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Synchronous long-term oscillations in a synthetic gene circuit.

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Potvin-Trottier, Laurent 
Lord, Nathan D 
Vinnicombe, Glenn 
Paulsson, Johan 


Synthetically engineered genetic circuits can perform a wide variety of tasks but are generally less accurate than natural systems. Here we revisit the first synthetic genetic oscillator, the repressilator, and modify it using principles from stochastic chemistry in single cells. Specifically, we sought to reduce error propagation and information losses, not by adding control loops, but by simply removing existing features. We show that this modification created highly regular and robust oscillations. Furthermore, some streamlined circuits kept 14 generation periods over a range of growth conditions and kept phase for hundreds of generations in single cells, allowing cells in flasks and colonies to oscillate synchronously without any coupling between them. Our results suggest that even the simplest synthetic genetic networks can achieve a precision that rivals natural systems, and emphasize the importance of noise analyses for circuit design in synthetic biology.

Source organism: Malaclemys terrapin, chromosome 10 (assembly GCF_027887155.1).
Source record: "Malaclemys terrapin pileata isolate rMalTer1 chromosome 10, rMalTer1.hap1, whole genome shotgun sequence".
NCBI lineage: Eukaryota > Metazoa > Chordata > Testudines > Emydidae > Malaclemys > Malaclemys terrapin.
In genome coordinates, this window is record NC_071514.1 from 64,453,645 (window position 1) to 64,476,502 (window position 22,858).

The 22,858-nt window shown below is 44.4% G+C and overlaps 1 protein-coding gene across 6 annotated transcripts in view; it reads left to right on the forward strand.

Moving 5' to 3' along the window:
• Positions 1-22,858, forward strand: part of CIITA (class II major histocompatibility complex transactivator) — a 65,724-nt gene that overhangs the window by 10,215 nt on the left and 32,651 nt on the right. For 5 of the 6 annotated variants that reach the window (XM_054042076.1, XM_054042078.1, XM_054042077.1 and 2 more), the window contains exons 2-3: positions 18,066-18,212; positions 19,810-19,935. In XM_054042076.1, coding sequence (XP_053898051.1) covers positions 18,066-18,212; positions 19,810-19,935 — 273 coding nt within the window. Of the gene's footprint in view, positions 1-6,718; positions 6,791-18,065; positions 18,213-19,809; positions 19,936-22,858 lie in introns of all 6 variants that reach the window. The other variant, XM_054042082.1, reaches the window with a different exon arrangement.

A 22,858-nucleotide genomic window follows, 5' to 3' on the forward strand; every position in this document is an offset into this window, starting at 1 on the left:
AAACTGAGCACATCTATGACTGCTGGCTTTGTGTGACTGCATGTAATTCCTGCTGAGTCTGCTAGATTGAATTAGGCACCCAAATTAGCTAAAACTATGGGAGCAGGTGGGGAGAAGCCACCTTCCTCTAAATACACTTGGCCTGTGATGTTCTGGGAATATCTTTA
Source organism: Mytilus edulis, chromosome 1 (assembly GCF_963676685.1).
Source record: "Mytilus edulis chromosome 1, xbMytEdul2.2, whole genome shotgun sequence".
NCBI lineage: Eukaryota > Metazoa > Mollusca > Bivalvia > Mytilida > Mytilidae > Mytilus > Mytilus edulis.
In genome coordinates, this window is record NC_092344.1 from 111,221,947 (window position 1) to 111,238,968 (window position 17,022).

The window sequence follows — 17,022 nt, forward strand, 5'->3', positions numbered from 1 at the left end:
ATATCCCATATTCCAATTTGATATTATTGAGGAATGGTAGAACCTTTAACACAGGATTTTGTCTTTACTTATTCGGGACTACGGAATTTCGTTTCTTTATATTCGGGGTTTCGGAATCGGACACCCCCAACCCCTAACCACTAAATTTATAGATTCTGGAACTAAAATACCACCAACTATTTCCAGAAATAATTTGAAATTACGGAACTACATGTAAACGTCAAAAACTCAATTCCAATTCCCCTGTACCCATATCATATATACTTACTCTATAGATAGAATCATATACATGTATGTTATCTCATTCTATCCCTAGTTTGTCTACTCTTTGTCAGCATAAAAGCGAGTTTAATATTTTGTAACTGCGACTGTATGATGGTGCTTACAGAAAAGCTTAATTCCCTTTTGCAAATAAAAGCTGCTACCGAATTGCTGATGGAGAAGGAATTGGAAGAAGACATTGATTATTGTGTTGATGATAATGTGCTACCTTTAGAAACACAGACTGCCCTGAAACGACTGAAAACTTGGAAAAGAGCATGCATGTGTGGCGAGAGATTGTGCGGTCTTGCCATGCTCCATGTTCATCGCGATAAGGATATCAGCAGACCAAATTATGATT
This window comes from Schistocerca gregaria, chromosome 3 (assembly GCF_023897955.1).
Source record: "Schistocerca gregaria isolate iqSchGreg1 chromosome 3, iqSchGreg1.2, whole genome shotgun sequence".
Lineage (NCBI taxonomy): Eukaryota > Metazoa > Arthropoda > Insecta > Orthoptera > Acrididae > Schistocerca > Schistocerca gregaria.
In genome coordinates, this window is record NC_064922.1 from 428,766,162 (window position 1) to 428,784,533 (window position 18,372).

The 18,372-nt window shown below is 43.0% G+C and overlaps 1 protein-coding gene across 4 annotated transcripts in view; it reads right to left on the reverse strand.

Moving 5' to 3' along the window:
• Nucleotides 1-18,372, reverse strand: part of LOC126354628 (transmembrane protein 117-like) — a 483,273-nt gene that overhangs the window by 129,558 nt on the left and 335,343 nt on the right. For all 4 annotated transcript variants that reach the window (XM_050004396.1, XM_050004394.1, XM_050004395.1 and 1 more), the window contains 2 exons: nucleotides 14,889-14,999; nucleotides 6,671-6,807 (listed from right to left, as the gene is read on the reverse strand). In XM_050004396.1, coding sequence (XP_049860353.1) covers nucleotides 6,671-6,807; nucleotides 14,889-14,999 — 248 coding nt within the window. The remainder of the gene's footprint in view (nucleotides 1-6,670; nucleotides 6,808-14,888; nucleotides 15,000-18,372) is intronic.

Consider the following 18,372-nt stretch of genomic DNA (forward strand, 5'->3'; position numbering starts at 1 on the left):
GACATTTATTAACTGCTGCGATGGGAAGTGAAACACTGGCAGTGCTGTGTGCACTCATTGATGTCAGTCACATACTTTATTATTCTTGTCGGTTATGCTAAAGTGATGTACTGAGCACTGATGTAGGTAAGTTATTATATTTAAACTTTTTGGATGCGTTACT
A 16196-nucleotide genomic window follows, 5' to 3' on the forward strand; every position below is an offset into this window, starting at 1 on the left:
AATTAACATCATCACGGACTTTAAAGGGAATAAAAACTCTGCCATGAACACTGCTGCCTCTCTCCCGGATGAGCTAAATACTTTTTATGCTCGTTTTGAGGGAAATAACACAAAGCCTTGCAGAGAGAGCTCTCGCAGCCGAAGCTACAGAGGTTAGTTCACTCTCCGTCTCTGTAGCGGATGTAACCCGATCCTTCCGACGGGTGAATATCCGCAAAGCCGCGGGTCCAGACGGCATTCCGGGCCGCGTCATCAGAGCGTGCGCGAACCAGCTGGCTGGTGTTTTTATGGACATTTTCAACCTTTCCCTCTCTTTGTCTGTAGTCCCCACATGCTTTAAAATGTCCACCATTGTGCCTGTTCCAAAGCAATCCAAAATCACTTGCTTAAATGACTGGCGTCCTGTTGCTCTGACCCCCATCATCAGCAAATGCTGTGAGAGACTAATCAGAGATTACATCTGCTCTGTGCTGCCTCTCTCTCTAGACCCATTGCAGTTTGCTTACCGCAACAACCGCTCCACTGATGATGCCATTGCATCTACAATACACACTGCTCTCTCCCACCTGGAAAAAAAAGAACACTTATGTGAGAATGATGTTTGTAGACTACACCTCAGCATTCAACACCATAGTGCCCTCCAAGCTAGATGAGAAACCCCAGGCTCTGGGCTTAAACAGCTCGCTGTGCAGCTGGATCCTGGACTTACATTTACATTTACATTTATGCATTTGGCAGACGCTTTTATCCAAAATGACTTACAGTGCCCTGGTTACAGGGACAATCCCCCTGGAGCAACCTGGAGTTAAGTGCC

Biological Clocks, Escherichia coli, Gene Expression Regulation, Bacterial, Gene Regulatory Networks, Genes, Synthetic, Genetic Engineering, Models, Genetic, Research Design, Synthetic Biology

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Springer Science and Business Media LLC
Some work was performed at the Harvard Medical School Microfluidics Facility and the Center for Nanoscale Systems, a member of the National Nanotechnology Infrastructure Network supported by NSF award ECS-0335765. LPT acknowledges fellowship support from the Natural Sciences and Engineering Research Council of Canada (NSERC) and the Fonds de recherche du Québec – Nature et technologies. This work was supported by NIH Grant GM095784 and NSF Award 1137676.